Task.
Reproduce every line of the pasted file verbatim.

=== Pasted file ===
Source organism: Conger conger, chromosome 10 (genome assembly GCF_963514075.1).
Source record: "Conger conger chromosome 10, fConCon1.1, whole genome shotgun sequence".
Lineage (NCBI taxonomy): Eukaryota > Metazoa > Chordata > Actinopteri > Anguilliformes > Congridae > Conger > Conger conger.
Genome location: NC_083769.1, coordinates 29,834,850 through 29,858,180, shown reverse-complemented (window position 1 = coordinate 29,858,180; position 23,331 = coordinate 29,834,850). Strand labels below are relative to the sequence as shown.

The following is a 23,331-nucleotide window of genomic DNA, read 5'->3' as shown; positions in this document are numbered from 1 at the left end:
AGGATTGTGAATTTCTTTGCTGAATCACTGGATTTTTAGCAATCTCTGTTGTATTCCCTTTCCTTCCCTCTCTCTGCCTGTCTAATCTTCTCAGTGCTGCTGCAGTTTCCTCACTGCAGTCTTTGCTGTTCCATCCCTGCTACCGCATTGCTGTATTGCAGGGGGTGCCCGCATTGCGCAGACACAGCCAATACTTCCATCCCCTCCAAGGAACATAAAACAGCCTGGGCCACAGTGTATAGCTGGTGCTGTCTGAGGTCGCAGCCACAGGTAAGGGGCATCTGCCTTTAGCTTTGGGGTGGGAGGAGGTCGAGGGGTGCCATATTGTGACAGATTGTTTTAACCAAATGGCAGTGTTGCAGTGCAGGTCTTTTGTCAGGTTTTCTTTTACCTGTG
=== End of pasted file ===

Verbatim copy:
Source organism: Conger conger, chromosome 10 (genome assembly GCF_963514075.1).
Source record: "Conger conger chromosome 10, fConCon1.1, whole genome shotgun sequence".
Lineage (NCBI taxonomy): Eukaryota > Metazoa > Chordata > Actinopteri > Anguilliformes > Congridae > Conger > Conger conger.
Genome location: NC_083769.1, coordinates 29,834,850 through 29,858,180, shown reverse-complemented (window position 1 = coordinate 29,858,180; position 23,331 = coordinate 29,834,850). Strand labels below are relative to the sequence as shown.

The following is a 23,331-nucleotide window of genomic DNA, read 5'->3' as shown; positions in this document are numbered from 1 at the left end:
AGGATTGTGAATTTCTTTGCTGAATCACTGGATTTTTAGCAATCTCTGTTGTATTCCCTTTCCTTCCCTCTCTCTGCCTGTCTAATCTTCTCAGTGCTGCTGCAGTTTCCTCACTGCAGTCTTTGCTGTTCCATCCCTGCTACCGCATTGCTGTATTGCAGGGGGTGCCCGCATTGCGCAGACACAGCCAATACTTCCATCCCCTCCAAGGAACATAAAACAGCCTGGGCCACAGTGTATAGCTGGTGCTGTCTGAGGTCGCAGCCACAGGTAAGGGGCATCTGCCTTTAGCTTTGGGGTGGGAGGAGGTCGAGGGGTGCCATATTGTGACAGATTGTTTTAACCAAATGGCAGTGTTGCAGTGCAGGTCTTTTGTCAGGTTTTCTTTTACCTGTG